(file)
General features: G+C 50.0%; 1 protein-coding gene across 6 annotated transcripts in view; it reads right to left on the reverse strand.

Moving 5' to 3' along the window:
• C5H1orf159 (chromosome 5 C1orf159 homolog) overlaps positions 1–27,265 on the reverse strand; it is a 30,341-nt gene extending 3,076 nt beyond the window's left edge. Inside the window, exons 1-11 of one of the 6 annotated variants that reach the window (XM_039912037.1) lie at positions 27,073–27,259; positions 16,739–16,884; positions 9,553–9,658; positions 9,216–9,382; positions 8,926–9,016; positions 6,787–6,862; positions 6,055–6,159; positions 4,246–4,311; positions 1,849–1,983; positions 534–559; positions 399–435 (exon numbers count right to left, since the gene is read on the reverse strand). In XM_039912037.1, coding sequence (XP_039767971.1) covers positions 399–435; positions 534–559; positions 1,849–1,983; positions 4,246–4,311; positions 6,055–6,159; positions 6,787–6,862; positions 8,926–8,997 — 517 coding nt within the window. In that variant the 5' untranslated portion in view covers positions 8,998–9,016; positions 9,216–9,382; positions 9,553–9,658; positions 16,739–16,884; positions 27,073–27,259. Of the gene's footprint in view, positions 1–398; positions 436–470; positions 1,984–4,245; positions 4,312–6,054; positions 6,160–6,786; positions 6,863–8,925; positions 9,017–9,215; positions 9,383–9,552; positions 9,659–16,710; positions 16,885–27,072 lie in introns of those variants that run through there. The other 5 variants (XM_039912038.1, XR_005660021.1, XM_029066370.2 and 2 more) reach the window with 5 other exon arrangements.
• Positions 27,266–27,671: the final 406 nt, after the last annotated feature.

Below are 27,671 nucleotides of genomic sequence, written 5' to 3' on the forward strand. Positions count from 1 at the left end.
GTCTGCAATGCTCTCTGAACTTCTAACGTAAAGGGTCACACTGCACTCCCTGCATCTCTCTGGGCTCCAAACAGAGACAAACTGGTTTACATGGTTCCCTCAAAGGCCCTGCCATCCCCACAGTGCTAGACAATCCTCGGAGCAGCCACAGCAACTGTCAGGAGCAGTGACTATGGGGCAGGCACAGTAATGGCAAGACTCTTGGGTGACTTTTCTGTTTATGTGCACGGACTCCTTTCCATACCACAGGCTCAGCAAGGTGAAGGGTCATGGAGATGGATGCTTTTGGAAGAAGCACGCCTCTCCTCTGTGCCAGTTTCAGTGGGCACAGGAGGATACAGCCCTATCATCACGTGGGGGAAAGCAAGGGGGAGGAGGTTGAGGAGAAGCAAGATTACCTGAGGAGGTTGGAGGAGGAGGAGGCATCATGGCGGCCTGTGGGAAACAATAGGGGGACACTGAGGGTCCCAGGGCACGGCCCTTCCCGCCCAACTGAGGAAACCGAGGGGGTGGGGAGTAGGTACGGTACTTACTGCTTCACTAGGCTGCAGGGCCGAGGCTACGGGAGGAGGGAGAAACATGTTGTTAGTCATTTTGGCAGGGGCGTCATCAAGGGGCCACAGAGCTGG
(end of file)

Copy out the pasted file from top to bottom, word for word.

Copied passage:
General features: G+C 50.0%; 1 protein-coding gene across 6 annotated transcripts in view; it reads right to left on the reverse strand.

Moving 5' to 3' along the window:
• C5H1orf159 (chromosome 5 C1orf159 homolog) overlaps positions 1–27,265 on the reverse strand; it is a 30,341-nt gene extending 3,076 nt beyond the window's left edge. Inside the window, exons 1-11 of one of the 6 annotated variants that reach the window (XM_039912037.1) lie at positions 27,073–27,259; positions 16,739–16,884; positions 9,553–9,658; positions 9,216–9,382; positions 8,926–9,016; positions 6,787–6,862; positions 6,055–6,159; positions 4,246–4,311; positions 1,849–1,983; positions 534–559; positions 399–435 (exon numbers count right to left, since the gene is read on the reverse strand). In XM_039912037.1, coding sequence (XP_039767971.1) covers positions 399–435; positions 534–559; positions 1,849–1,983; positions 4,246–4,311; positions 6,055–6,159; positions 6,787–6,862; positions 8,926–8,997 — 517 coding nt within the window. In that variant the 5' untranslated portion in view covers positions 8,998–9,016; positions 9,216–9,382; positions 9,553–9,658; positions 16,739–16,884; positions 27,073–27,259. Of the gene's footprint in view, positions 1–398; positions 436–470; positions 1,984–4,245; positions 4,312–6,054; positions 6,160–6,786; positions 6,863–8,925; positions 9,017–9,215; positions 9,383–9,552; positions 9,659–16,710; positions 16,885–27,072 lie in introns of those variants that run through there. The other 5 variants (XM_039912038.1, XR_005660021.1, XM_029066370.2 and 2 more) reach the window with 5 other exon arrangements.
• Positions 27,266–27,671: the final 406 nt, after the last annotated feature.

Below are 27,671 nucleotides of genomic sequence, written 5' to 3' on the forward strand. Positions count from 1 at the left end.
GTCTGCAATGCTCTCTGAACTTCTAACGTAAAGGGTCACACTGCACTCCCTGCATCTCTCTGGGCTCCAAACAGAGACAAACTGGTTTACATGGTTCCCTCAAAGGCCCTGCCATCCCCACAGTGCTAGACAATCCTCGGAGCAGCCACAGCAACTGTCAGGAGCAGTGACTATGGGGCAGGCACAGTAATGGCAAGACTCTTGGGTGACTTTTCTGTTTATGTGCACGGACTCCTTTCCATACCACAGGCTCAGCAAGGTGAAGGGTCATGGAGATGGATGCTTTTGGAAGAAGCACGCCTCTCCTCTGTGCCAGTTTCAGTGGGCACAGGAGGATACAGCCCTATCATCACGTGGGGGAAAGCAAGGGGGAGGAGGTTGAGGAGAAGCAAGATTACCTGAGGAGGTTGGAGGAGGAGGAGGCATCATGGCGGCCTGTGGGAAACAATAGGGGGACACTGAGGGTCCCAGGGCACGGCCCTTCCCGCCCAACTGAGGAAACCGAGGGGGTGGGGAGTAGGTACGGTACTTACTGCTTCACTAGGCTGCAGGGCCGAGGCTACGGGAGGAGGGAGAAACATGTTGTTAGTCATTTTGGCAGGGGCGTCATCAAGGGGCCACAGAGCTGG